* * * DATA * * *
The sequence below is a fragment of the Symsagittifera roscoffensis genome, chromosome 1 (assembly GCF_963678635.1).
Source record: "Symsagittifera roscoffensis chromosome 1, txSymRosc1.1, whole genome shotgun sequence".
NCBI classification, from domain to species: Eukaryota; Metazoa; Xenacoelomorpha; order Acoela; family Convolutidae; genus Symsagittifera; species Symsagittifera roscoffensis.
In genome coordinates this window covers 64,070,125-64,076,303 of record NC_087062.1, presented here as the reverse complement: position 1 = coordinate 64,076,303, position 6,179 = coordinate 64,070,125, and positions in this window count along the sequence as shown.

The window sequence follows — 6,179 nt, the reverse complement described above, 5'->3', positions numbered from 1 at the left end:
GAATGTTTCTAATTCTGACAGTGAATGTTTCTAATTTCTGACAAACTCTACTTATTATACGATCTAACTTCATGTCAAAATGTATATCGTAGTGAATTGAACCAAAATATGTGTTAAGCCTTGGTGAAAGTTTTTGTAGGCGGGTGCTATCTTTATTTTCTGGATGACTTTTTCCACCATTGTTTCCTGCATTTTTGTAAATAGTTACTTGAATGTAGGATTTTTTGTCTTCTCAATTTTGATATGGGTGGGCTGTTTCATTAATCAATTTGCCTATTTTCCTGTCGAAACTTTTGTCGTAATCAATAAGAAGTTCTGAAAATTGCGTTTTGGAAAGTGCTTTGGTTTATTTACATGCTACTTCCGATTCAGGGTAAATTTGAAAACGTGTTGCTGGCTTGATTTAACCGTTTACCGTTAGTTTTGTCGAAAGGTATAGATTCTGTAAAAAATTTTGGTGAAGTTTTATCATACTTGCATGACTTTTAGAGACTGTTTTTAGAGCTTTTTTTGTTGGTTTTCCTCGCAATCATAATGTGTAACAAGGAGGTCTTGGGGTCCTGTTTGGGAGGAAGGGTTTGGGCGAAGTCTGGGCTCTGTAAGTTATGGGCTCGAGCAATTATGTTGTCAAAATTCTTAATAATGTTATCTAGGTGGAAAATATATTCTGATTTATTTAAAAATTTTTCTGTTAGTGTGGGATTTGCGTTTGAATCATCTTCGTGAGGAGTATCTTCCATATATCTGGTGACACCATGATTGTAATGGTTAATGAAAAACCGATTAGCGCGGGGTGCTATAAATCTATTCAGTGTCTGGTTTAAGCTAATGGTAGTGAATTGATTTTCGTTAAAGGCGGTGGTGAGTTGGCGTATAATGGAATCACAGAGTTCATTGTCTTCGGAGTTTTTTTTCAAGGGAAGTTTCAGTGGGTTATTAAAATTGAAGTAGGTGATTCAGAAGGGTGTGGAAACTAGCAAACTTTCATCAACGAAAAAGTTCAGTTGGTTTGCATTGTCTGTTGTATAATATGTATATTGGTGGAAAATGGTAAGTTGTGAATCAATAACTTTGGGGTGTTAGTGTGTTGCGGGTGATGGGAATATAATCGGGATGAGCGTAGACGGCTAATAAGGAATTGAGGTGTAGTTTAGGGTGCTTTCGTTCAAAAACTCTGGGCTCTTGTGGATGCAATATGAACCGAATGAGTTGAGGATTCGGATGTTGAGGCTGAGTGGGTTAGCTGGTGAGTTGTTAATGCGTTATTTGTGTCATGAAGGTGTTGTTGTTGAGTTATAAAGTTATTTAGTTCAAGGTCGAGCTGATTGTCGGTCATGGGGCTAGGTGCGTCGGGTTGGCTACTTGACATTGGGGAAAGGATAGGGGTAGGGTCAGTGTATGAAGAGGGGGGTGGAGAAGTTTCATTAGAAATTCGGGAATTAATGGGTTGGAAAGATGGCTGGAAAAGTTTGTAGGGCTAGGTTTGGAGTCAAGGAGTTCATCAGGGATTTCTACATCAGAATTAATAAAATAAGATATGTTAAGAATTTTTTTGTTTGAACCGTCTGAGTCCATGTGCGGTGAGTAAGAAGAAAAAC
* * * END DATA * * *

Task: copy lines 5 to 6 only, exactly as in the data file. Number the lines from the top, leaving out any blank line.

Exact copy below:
The window sequence follows — 6,179 nt, the reverse complement described above, 5'->3', positions numbered from 1 at the left end:
GAATGTTTCTAATTCTGACAGTGAATGTTTCTAATTTCTGACAAACTCTACTTATTATACGATCTAACTTCATGTCAAAATGTATATCGTAGTGAATTGAACCAAAATATGTGTTAAGCCTTGGTGAAAGTTTTTGTAGGCGGGTGCTATCTTTATTTTCTGGATGACTTTTTCCACCATTGTTTCCTGCATTTTTGTAAATAGTTACTTGAATGTAGGATTTTTTGTCTTCTCAATTTTGATATGGGTGGGCTGTTTCATTAATCAATTTGCCTATTTTCCTGTCGAAACTTTTGTCGTAATCAATAAGAAGTTCTGAAAATTGCGTTTTGGAAAGTGCTTTGGTTTATTTACATGCTACTTCCGATTCAGGGTAAATTTGAAAACGTGTTGCTGGCTTGATTTAACCGTTTACCGTTAGTTTTGTCGAAAGGTATAGATTCTGTAAAAAATTTTGGTGAAGTTTTATCATACTTGCATGACTTTTAGAGACTGTTTTTAGAGCTTTTTTTGTTGGTTTTCCTCGCAATCATAATGTGTAACAAGGAGGTCTTGGGGTCCTGTTTGGGAGGAAGGGTTTGGGCGAAGTCTGGGCTCTGTAAGTTATGGGCTCGAGCAATTATGTTGTCAAAATTCTTAATAATGTTATCTAGGTGGAAAATATATTCTGATTTATTTAAAAATTTTTCTGTTAGTGTGGGATTTGCGTTTGAATCATCTTCGTGAGGAGTATCTTCCATATATCTGGTGACACCATGATTGTAATGGTTAATGAAAAACCGATTAGCGCGGGGTGCTATAAATCTATTCAGTGTCTGGTTTAAGCTAATGGTAGTGAATTGATTTTCGTTAAAGGCGGTGGTGAGTTGGCGTATAATGGAATCACAGAGTTCATTGTCTTCGGAGTTTTTTTTCAAGGGAAGTTTCAGTGGGTTATTAAAATTGAAGTAGGTGATTCAGAAGGGTGTGGAAACTAGCAAACTTTCATCAACGAAAAAGTTCAGTTGGTTTGCATTGTCTGTTGTATAATATGTATATTGGTGGAAAATGGTAAGTTGTGAATCAATAACTTTGGGGTGTTAGTGTGTTGCGGGTGATGGGAATATAATCGGGATGAGCGTAGACGGCTAATAAGGAATTGAGGTGTAGTTTAGGGTGCTTTCGTTCAAAAACTCTGGGCTCTTGTGGATGCAATATGAACCGAATGAGTTGAGGATTCGGATGTTGAGGCTGAGTGGGTTAGCTGGTGAGTTGTTAATGCGTTATTTGTGTCATGAAGGTGTTGTTGTTGAGTTATAAAGTTATTTAGTTCAAGGTCGAGCTGATTGTCGGTCATGGGGCTAGGTGCGTCGGGTTGGCTACTTGACATTGGGGAAAGGATAGGGGTAGGGTCAGTGTATGAAGAGGGGGGTGGAGAAGTTTCATTAGAAATTCGGGAATTAATGGGTTGGAAAGATGGCTGGAAAAGTTTGTAGGGCTAGGTTTGGAGTCAAGGAGTTCATCAGGGATTTCTACATCAGAATTAATAAAATAAGATATGTTAAGAATTTTTTTGTTTGAACCGTCTGAGTCCATGTGCGGTGAGTAAGAAGAAAAAC